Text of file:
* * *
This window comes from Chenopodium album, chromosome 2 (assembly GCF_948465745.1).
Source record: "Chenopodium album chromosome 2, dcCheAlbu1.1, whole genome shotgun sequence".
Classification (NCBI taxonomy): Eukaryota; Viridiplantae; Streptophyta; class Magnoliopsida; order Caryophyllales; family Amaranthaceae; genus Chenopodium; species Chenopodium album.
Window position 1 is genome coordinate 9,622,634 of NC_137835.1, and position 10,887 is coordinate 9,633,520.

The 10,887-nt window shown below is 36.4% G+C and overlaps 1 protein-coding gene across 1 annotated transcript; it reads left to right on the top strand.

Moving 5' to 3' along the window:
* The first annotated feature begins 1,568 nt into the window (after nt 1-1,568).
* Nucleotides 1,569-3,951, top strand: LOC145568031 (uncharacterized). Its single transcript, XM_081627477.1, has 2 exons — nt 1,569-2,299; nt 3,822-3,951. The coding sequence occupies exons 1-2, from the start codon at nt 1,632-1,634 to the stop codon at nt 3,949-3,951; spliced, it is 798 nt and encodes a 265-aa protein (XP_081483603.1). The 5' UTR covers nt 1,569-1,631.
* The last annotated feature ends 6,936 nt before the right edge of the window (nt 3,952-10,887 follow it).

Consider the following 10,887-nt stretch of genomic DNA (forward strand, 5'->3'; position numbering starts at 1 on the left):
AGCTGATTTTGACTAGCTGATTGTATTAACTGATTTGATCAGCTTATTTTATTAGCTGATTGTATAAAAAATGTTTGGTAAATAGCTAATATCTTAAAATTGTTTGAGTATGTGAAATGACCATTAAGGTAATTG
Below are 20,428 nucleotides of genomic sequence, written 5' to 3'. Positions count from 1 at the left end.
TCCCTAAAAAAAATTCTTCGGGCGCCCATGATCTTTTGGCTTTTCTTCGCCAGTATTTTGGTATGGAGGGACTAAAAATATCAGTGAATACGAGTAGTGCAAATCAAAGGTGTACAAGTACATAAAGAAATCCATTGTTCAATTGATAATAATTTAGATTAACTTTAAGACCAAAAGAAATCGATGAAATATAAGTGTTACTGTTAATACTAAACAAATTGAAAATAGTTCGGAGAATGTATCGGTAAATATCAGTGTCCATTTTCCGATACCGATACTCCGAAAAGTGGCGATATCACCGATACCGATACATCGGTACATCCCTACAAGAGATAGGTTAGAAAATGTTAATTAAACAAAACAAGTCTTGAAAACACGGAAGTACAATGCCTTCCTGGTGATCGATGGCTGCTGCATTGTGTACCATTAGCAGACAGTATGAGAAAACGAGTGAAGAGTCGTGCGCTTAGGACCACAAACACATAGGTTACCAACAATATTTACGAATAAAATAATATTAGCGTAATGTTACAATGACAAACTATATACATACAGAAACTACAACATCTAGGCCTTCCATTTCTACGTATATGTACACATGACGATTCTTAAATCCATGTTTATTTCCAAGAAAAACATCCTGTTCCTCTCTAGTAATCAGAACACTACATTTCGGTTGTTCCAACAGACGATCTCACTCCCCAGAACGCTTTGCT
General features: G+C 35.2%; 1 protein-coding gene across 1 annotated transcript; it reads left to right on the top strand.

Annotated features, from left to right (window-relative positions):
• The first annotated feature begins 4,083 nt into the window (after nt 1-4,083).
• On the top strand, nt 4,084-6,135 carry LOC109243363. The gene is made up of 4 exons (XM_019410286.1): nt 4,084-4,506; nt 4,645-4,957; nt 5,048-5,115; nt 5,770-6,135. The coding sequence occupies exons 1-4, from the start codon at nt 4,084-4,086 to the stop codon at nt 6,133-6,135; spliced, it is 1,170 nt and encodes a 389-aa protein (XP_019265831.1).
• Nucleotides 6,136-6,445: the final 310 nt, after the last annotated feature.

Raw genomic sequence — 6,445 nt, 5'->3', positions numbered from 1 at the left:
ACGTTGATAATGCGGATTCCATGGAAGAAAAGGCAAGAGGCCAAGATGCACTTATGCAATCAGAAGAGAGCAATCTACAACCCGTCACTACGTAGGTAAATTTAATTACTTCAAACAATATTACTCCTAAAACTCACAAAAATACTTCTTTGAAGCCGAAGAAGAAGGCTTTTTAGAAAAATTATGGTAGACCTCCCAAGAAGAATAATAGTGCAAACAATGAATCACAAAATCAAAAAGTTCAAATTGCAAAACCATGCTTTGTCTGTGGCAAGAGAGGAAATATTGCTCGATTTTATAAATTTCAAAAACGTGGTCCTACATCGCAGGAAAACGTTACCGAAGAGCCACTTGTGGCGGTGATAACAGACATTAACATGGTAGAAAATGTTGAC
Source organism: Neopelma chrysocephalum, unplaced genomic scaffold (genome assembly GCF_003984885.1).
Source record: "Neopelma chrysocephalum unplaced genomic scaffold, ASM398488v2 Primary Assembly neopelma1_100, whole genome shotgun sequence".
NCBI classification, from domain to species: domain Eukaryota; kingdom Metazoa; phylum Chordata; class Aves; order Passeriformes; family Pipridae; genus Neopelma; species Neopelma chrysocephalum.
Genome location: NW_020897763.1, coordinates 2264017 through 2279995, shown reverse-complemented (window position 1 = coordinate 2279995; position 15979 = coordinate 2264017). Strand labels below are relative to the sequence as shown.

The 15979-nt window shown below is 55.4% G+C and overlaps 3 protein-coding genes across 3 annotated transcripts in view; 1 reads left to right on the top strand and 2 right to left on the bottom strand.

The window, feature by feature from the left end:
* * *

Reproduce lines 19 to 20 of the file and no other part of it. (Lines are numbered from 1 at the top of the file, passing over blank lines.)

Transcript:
Raw genomic sequence — 6,445 nt, 5'->3', positions numbered from 1 at the left:
ACGTTGATAATGCGGATTCCATGGAAGAAAAGGCAAGAGGCCAAGATGCACTTATGCAATCAGAAGAGAGCAATCTACAACCCGTCACTACGTAGGTAAATTTAATTACTTCAAACAATATTACTCCTAAAACTCACAAAAATACTTCTTTGAAGCCGAAGAAGAAGGCTTTTTAGAAAAATTATGGTAGACCTCCCAAGAAGAATAATAGTGCAAACAATGAATCACAAAATCAAAAAGTTCAAATTGCAAAACCATGCTTTGTCTGTGGCAAGAGAGGAAATATTGCTCGATTTTATAAATTTCAAAAACGTGGTCCTACATCGCAGGAAAACGTTACCGAAGAGCCACTTGTGGCGGTGATAACAGACATTAACATGGTAGAAAATGTTGAC